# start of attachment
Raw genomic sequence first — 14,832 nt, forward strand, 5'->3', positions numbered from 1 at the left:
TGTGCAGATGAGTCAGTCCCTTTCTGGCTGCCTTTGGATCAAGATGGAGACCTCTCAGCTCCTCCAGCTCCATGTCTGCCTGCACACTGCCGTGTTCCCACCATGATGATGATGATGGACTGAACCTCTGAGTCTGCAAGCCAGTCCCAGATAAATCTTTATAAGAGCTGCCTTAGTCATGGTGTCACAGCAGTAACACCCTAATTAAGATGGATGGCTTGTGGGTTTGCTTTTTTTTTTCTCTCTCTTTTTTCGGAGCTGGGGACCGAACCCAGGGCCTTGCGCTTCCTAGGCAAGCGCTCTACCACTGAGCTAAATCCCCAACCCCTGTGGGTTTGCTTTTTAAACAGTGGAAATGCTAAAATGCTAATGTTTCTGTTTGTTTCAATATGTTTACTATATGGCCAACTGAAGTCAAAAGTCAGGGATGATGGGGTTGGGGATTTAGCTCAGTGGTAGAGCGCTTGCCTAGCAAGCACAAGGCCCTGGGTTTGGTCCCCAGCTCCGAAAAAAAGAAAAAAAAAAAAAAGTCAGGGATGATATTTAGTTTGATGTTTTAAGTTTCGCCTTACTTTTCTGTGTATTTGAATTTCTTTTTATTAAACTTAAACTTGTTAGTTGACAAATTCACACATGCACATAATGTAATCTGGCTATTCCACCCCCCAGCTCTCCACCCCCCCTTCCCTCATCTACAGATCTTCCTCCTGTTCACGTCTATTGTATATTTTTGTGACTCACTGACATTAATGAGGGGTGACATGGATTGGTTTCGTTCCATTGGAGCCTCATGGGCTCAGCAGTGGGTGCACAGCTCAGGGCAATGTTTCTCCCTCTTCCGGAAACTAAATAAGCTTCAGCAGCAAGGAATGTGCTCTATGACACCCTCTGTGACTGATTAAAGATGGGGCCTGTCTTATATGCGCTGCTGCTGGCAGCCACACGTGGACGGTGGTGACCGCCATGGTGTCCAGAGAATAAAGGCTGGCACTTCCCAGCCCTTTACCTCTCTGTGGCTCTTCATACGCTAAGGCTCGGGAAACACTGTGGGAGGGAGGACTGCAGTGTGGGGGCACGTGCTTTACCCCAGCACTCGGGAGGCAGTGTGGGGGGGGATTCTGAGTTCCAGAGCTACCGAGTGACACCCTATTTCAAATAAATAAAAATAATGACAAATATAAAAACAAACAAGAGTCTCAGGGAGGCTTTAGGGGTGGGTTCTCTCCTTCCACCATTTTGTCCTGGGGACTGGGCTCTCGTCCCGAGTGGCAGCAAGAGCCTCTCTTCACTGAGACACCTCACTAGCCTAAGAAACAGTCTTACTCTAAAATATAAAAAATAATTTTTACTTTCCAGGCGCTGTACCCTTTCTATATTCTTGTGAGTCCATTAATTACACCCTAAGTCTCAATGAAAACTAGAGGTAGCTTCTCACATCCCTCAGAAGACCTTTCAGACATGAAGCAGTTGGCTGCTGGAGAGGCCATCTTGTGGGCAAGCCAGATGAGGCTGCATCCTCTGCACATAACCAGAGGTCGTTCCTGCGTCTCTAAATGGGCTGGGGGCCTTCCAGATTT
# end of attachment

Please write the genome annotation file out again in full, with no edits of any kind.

Raw genomic sequence first — 14,832 nt, forward strand, 5'->3', positions numbered from 1 at the left:
TGTGCAGATGAGTCAGTCCCTTTCTGGCTGCCTTTGGATCAAGATGGAGACCTCTCAGCTCCTCCAGCTCCATGTCTGCCTGCACACTGCCGTGTTCCCACCATGATGATGATGATGGACTGAACCTCTGAGTCTGCAAGCCAGTCCCAGATAAATCTTTATAAGAGCTGCCTTAGTCATGGTGTCACAGCAGTAACACCCTAATTAAGATGGATGGCTTGTGGGTTTGCTTTTTTTTTTCTCTCTCTTTTTTCGGAGCTGGGGACCGAACCCAGGGCCTTGCGCTTCCTAGGCAAGCGCTCTACCACTGAGCTAAATCCCCAACCCCTGTGGGTTTGCTTTTTAAACAGTGGAAATGCTAAAATGCTAATGTTTCTGTTTGTTTCAATATGTTTACTATATGGCCAACTGAAGTCAAAAGTCAGGGATGATGGGGTTGGGGATTTAGCTCAGTGGTAGAGCGCTTGCCTAGCAAGCACAAGGCCCTGGGTTTGGTCCCCAGCTCCGAAAAAAAGAAAAAAAAAAAAAAGTCAGGGATGATATTTAGTTTGATGTTTTAAGTTTCGCCTTACTTTTCTGTGTATTTGAATTTCTTTTTATTAAACTTAAACTTGTTAGTTGACAAATTCACACATGCACATAATGTAATCTGGCTATTCCACCCCCCAGCTCTCCACCCCCCCTTCCCTCATCTACAGATCTTCCTCCTGTTCACGTCTATTGTATATTTTTGTGACTCACTGACATTAATGAGGGGTGACATGGATTGGTTTCGTTCCATTGGAGCCTCATGGGCTCAGCAGTGGGTGCACAGCTCAGGGCAATGTTTCTCCCTCTTCCGGAAACTAAATAAGCTTCAGCAGCAAGGAATGTGCTCTATGACACCCTCTGTGACTGATTAAAGATGGGGCCTGTCTTATATGCGCTGCTGCTGGCAGCCACACGTGGACGGTGGTGACCGCCATGGTGTCCAGAGAATAAAGGCTGGCACTTCCCAGCCCTTTACCTCTCTGTGGCTCTTCATACGCTAAGGCTCGGGAAACACTGTGGGAGGGAGGACTGCAGTGTGGGGGCACGTGCTTTACCCCAGCACTCGGGAGGCAGTGTGGGGGGGGATTCTGAGTTCCAGAGCTACCGAGTGACACCCTATTTCAAATAAATAAAAATAATGACAAATATAAAAACAAACAAGAGTCTCAGGGAGGCTTTAGGGGTGGGTTCTCTCCTTCCACCATTTTGTCCTGGGGACTGGGCTCTCGTCCCGAGTGGCAGCAAGAGCCTCTCTTCACTGAGACACCTCACTAGCCTAAGAAACAGTCTTACTCTAAAATATAAAAAATAATTTTTACTTTCCAGGCGCTGTACCCTTTCTATATTCTTGTGAGTCCATTAATTACACCCTAAGTCTCAATGAAAACTAGAGGTAGCTTCTCACATCCCTCAGAAGACCTTTCAGACATGAAGCAGTTGGCTGCTGGAGAGGCCATCTTGTGGGCAAGCCAGATGAGGCTGCATCCTCTGCACATAACCAGAGGTCGTTCCTGCGTCTCTAAATGGGCTGGGGGCCTTCCAGATTT